Clone High’s Gandhi Controversy, Explained

Live as if you were to die tomorrow. Learn as if you were to live forever.

by Drew Kopp
Image: HBO

The long-awaited revival of the cult-classic animated comedy Clone High is set to debut on HBO Max on May 23rd, 2023, but one character from the show’s initial run on MTV won’t be in it. Mahatma Gandhi, one of the main characters of Clone High‘s first season, has been removed from the series because of the controversy surrounding him. For new fans who want to know what their elders are upset about, here is a summary of the controversy surrounding Clone High‘s interpretation of Gandhi.

Why Was Clone High’s Depiction of Gandhi Controversial?

Image: IMDB

Like every other teenage character in Clone High, Gandhi is a self-aware clone of the famous historical figure he shares his name with. Serving as the show’s primary form of comedy relief, Clone High‘s version of Gandhi was a hyperactive party animal who jumped at any opportunity to let loose. Whenever he was alone with his best friend Abraham “Abe” Lincoln, however, Gandhi was shown to be deeply insecure about his status as a clone and terrified that he would never be able to live up to his genetic template’s legacy.

Unfortunately, While Gandhi quickly became a fan-favorite amongst Clone High‘s growing audience, he would eventually become the epicenter of an unexpected controversy. While the first season of Clone High only aired in Canada and the United States on Teletoon and MTV, the show’s existence eventually became known to India through an unrelated incident involving an unflattering depiction of Gandhi that was featured in an issue of the adult magazine Maxim. As one would expect, Clone High’s take on the man who led the campaign that won India’s independence from the British Empire soon sparked outrage.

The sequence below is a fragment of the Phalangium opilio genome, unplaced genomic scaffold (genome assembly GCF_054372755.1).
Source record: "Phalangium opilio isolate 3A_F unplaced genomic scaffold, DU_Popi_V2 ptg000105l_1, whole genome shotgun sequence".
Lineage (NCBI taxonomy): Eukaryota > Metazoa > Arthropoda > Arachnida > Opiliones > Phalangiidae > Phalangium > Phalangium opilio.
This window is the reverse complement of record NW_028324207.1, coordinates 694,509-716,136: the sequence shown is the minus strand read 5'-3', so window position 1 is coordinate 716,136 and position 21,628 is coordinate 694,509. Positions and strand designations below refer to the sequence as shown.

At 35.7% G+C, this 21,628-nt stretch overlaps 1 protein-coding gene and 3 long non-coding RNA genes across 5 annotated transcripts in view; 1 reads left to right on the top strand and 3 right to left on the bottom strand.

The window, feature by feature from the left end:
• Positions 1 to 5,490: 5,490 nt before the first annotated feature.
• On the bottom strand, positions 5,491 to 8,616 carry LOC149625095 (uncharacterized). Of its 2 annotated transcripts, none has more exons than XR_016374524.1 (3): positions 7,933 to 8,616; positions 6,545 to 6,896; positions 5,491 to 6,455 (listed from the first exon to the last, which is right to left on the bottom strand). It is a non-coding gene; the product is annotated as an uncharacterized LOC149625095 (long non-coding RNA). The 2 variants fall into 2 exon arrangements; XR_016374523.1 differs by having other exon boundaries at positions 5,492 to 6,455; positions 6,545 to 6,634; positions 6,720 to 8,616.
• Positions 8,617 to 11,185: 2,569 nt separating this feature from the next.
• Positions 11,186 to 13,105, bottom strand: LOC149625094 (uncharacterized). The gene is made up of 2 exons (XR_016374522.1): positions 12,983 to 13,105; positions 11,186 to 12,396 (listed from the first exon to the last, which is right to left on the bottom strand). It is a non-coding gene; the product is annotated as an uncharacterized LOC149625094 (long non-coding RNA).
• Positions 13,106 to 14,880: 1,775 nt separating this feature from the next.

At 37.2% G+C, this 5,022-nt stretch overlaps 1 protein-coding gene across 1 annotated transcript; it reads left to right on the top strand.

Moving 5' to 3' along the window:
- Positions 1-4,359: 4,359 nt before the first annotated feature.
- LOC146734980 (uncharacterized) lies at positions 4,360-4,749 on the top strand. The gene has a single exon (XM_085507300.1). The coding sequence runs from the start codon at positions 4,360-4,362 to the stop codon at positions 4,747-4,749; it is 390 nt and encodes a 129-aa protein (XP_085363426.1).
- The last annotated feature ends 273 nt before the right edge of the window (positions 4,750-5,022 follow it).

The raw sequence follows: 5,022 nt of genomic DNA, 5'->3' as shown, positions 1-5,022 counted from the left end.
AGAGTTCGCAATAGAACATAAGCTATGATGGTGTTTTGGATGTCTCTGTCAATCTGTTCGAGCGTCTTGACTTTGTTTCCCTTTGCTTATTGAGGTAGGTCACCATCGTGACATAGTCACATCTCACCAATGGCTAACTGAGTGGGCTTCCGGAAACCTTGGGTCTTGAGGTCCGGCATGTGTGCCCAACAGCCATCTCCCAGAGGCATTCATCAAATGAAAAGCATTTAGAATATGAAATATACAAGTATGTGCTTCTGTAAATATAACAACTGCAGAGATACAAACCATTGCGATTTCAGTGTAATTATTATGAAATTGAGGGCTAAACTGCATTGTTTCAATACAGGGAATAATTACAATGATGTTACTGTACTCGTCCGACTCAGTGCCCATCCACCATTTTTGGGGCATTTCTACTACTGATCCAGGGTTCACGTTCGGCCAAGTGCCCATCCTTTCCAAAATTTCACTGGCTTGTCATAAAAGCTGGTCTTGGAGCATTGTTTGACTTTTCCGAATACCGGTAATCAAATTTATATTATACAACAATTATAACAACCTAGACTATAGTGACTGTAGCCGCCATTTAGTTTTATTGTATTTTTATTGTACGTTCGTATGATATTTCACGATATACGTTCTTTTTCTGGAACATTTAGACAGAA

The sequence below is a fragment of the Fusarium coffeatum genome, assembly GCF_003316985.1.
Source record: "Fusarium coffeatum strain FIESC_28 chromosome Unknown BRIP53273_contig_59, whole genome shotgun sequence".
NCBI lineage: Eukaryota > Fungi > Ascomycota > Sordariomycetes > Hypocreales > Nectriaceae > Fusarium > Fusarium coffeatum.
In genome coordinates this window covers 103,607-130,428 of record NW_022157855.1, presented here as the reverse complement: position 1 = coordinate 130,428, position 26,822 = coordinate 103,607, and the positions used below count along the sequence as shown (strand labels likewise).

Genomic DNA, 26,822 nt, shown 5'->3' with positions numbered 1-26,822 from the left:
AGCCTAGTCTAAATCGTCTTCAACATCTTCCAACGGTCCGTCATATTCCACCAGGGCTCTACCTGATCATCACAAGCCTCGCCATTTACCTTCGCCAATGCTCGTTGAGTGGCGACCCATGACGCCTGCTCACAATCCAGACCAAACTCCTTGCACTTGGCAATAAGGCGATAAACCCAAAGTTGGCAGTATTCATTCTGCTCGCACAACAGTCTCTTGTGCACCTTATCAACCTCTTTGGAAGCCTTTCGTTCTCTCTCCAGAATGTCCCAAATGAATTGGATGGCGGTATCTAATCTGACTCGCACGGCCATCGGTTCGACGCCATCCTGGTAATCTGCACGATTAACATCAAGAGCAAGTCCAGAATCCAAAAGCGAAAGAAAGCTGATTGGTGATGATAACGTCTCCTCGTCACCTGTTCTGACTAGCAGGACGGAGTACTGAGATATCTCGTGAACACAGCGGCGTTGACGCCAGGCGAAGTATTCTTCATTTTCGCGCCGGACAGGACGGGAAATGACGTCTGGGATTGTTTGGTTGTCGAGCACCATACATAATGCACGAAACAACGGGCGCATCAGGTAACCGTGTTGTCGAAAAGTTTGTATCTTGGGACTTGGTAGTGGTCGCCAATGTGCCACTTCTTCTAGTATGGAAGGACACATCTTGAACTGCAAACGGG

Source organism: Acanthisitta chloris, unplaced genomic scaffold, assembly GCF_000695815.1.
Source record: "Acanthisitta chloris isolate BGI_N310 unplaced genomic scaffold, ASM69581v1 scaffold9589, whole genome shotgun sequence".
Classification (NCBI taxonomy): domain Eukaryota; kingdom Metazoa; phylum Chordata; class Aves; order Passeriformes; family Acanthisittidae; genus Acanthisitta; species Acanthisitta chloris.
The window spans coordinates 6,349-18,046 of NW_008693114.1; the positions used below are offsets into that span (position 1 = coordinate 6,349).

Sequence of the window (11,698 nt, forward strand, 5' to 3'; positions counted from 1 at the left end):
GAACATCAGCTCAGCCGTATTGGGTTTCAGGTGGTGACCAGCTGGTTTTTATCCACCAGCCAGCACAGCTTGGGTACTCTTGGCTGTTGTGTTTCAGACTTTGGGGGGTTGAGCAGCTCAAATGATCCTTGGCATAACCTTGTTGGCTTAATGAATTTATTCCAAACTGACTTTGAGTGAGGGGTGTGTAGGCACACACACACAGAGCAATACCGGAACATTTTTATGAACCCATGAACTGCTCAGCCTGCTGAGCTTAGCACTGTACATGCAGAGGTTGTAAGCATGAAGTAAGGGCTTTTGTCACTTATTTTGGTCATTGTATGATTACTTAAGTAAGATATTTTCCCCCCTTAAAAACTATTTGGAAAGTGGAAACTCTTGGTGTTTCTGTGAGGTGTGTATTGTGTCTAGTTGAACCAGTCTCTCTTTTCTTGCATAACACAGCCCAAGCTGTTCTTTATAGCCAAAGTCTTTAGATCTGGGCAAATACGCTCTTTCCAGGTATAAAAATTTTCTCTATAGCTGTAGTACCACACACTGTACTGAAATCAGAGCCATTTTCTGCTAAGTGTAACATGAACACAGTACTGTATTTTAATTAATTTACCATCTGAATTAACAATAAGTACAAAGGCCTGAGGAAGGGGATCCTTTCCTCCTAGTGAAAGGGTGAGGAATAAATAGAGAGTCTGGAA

Related: Why Is Andrea Riseborough’s Oscar Nomination Controversial? ‘To Leslie’ Possible Rule Violation Explained

Why Isn’t Gandhi in the Clone High Revival?

To protest against Clone High‘s depiction of Gandhi, one hundred and fifty people, including several members of the Parliament of India and Gandhi’s great-grandson Tushar Gandhi, staged a hunger strike outside the headquarters of the Indian branch of MTV’s parent company Viacom. Tom Freston, then-CEO of Viacom, was visiting India and was allegedly trapped within the building by the protest. Freston would later claim that protesters threatened to launch a campaign to revoke MTV’s Indian broadcast license if Clone High was not canceled.

In the wake of the protest, executives at MTV asked Philip Lord and Christopher Miller, Clone High‘s creators, to pitch a second season of the show that did not feature Gandhi. While Lord and Miller were able to craft two pitches for Clone High‘s second season, including one where Gandhi would be revealed to be a clone of comedian Gary Coleman, the decision was eventually made to cancel the show outright.

While MTV publicly claimed that they canceled Clone High because the show had been receiving low ratings, it’s clear that the controversy surrounding Gandhi played a role in that decision. Even before the upcoming second season was greenlit, Lord and Miller stated that Gandhi would not be featured in a potential Clone High revival. Fortunately for older Clone High fans, Gandhi’s role as comedic relief will be filled by a clone of the Chinese philosopher Confucious.

- This article was updated on May 10th, 2023

About The Author

Drew Kopp has been a writer at Attack of the Fanboy for three months and has covered Sons of the Forest, Pokemon, and developments in the entertainment industry. He has a Bachelor's in Creative Writing and loves writing about indie games and celebrity gossip. When he isn't writing, he can be found reading fantasy books or rocking out as Bard in Dungeons & Dragons.